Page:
Because the customers are worth more.

Recurring payments are a “bad” deal for customers in the long run.

Paying once up front for something, even with long-term support costs, is almost always a better deal.

It takes a few years for this math to play out. When Adobe switched to recurring revenue, it stopped growing for several years, as the switch hit the revenue growth in the short time. It stopped getting so much recognizable revenue up front. With recurring revenue/SaaS, you build up a lot of deferred revenue, and in the short-term, that hurts your GAAP-growth:

But as time went on, it started to earn the dividends of that strategy. Now, it’s harvesting the benefits. Growth has re-accelerated, deferred revenue became recognized revenue, and in Year 3+ … it started to pay off. The reason is customers pay more. Over time. Just not up front.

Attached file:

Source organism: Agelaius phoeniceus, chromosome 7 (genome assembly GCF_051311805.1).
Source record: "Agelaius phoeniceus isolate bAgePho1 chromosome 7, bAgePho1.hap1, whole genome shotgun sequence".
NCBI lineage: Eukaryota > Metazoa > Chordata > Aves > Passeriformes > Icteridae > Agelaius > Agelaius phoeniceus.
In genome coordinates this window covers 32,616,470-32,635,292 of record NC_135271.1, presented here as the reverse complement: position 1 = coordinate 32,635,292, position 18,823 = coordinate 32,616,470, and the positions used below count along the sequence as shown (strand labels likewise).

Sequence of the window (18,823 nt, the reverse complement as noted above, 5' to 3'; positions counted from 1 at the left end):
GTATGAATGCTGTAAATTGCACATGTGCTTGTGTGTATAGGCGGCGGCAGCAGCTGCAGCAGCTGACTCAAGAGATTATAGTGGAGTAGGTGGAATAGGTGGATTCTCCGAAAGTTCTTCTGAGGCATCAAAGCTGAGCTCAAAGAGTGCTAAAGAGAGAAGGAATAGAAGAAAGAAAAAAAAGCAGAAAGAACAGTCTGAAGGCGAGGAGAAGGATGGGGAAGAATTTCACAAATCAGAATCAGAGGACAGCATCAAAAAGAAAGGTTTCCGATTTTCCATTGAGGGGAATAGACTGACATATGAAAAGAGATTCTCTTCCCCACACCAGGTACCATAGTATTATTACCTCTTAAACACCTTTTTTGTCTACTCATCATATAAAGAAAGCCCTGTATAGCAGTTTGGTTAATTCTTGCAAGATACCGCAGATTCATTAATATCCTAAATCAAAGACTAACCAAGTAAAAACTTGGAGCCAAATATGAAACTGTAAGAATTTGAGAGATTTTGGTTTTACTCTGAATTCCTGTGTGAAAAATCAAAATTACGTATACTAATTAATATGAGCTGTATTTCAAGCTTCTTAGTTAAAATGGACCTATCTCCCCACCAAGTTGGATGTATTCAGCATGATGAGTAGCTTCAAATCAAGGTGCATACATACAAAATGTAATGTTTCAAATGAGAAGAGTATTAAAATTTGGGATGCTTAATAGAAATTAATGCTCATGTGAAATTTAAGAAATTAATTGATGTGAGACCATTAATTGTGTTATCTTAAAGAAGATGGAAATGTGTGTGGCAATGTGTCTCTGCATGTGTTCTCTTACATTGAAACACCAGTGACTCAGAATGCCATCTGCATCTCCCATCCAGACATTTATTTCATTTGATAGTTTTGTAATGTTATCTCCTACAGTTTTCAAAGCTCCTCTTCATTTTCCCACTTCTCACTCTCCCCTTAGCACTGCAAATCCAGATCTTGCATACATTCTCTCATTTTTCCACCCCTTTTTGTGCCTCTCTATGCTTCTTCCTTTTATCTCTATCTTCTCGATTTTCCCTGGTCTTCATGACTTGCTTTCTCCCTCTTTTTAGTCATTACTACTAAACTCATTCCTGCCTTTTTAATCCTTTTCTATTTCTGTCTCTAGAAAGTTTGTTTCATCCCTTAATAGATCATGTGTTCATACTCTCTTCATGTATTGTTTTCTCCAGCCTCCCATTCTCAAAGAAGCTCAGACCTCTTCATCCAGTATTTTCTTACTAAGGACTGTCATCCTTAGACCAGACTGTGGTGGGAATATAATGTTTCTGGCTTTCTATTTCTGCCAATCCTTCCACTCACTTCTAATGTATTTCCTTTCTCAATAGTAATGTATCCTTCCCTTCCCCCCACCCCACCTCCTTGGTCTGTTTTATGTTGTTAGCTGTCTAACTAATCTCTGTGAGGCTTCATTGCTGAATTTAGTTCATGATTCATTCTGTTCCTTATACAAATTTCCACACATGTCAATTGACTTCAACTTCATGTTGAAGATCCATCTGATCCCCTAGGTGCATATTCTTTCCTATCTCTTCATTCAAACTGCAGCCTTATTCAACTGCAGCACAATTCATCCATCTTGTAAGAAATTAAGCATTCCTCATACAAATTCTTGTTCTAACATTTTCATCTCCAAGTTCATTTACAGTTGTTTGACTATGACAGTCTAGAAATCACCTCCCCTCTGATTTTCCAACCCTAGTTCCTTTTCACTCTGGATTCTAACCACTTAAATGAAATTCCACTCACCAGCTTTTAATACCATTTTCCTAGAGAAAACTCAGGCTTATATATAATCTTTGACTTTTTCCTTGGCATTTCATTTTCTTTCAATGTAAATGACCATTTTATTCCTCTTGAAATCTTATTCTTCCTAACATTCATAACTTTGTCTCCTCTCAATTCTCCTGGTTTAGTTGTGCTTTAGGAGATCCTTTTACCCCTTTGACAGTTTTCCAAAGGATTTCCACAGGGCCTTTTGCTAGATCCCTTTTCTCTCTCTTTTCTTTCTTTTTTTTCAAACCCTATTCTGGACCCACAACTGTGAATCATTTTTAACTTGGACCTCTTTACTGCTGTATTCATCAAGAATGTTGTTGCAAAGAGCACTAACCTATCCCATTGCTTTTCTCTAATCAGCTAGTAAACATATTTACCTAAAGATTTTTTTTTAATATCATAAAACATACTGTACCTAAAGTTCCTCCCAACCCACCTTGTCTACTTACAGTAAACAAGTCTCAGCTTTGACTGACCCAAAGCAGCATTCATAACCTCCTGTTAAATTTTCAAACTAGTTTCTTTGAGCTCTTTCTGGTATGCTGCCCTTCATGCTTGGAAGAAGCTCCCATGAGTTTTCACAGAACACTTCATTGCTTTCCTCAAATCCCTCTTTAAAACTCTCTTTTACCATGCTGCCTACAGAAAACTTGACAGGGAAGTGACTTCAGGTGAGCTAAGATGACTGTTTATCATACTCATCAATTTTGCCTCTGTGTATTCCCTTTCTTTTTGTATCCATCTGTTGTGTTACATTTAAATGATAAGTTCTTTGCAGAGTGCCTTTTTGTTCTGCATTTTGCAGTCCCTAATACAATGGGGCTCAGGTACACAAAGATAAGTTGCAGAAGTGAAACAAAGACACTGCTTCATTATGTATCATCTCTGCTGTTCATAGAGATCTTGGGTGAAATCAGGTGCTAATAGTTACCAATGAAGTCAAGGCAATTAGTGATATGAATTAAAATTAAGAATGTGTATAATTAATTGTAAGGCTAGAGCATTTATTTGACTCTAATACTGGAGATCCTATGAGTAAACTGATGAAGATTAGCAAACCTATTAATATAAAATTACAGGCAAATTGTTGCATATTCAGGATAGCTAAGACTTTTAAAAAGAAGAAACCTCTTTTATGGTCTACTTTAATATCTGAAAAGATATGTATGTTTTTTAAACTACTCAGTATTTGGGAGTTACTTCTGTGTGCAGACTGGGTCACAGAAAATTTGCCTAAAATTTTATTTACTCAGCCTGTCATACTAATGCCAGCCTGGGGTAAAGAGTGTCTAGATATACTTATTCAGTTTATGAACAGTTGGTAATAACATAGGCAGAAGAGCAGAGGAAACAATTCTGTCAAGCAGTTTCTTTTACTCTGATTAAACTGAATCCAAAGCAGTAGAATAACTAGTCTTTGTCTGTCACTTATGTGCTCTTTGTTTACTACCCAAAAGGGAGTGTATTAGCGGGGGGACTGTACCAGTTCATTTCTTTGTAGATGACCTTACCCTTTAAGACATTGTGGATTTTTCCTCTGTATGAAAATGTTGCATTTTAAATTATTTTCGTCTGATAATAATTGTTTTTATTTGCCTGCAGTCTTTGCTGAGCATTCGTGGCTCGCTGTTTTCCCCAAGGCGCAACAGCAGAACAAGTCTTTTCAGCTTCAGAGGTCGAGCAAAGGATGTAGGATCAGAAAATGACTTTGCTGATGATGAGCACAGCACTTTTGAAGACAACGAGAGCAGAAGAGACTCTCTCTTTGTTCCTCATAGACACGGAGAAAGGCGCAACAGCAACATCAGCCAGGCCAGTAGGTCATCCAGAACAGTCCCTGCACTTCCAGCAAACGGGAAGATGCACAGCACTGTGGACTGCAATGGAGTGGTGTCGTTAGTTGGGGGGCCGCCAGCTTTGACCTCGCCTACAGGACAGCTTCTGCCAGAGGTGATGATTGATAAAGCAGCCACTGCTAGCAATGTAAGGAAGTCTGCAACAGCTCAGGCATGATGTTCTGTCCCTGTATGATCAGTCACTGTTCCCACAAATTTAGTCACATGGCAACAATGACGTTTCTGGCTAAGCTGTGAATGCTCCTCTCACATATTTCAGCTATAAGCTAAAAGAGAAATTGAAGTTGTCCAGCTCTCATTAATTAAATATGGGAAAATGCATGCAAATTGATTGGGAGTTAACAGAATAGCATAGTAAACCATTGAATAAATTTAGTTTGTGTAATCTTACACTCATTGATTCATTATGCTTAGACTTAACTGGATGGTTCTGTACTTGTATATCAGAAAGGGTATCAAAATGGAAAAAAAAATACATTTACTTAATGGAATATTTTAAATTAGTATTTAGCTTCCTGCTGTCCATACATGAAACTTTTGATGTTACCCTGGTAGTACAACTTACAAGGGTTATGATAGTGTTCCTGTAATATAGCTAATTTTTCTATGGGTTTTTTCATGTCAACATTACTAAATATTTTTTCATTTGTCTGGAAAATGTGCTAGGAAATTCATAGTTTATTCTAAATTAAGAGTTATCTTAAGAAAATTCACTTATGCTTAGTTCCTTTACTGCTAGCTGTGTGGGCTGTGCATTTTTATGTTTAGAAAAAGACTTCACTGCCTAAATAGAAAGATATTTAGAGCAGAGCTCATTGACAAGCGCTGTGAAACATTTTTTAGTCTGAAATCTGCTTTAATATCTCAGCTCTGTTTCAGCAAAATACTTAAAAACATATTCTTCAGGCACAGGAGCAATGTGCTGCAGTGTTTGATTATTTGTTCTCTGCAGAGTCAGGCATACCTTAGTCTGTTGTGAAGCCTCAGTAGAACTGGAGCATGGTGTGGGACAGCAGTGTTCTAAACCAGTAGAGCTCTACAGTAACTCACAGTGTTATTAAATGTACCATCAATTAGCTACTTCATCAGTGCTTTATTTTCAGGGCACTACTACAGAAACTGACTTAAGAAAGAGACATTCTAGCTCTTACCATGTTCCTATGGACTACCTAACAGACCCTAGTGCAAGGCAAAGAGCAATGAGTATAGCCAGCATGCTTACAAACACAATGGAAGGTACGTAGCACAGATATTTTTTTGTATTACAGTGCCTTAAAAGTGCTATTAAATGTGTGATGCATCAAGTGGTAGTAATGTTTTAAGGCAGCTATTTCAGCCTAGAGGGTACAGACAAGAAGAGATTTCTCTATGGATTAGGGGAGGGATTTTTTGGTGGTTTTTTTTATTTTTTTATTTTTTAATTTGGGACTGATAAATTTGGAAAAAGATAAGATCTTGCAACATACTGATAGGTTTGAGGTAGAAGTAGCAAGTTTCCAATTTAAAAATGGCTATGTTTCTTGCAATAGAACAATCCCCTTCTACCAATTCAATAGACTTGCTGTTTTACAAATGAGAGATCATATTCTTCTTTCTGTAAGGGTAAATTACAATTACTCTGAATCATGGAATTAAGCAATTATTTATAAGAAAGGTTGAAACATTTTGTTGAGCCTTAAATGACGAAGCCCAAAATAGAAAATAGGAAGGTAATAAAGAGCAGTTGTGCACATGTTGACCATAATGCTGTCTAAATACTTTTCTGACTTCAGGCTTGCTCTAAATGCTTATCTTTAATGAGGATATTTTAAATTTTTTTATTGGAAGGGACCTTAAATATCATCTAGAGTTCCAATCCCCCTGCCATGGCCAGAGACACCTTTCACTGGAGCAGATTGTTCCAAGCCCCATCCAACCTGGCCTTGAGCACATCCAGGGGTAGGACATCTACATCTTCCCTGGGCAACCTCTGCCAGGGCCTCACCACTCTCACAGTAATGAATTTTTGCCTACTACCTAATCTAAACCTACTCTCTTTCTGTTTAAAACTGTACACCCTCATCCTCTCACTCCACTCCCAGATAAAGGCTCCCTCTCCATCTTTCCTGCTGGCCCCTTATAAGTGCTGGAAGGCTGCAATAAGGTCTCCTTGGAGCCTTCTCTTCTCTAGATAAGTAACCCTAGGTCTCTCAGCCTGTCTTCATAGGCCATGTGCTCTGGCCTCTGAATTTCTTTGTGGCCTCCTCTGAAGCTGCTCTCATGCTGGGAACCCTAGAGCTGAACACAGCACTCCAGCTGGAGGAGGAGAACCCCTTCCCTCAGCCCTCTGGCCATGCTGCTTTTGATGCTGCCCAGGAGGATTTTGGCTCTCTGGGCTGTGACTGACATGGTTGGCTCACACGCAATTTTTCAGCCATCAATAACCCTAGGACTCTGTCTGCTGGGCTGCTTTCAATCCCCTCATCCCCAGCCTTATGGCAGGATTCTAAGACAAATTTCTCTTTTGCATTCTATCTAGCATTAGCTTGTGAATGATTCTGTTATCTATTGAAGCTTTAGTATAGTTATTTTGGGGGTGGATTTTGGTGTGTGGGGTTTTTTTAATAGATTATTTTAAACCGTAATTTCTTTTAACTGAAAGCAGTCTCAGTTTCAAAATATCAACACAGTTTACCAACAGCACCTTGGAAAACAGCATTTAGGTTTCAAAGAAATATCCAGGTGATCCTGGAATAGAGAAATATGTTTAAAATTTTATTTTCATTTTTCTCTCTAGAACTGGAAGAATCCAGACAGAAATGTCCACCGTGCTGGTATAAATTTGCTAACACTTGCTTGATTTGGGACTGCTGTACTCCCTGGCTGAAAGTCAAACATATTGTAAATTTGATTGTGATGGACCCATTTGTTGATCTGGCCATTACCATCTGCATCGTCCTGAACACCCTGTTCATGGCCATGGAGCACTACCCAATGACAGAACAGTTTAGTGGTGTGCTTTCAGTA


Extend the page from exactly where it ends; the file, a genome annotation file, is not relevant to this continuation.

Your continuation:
Adobe sees ‘record’ $1.4B revenue in Q2, stops disclosing new Creative Cloud subscribers

$500 up front?

Or $20 a month for 10 years.

Which would you pick? Well …

People pick the second one. Used car salesman figured this out a long, long time ago.

I mean …

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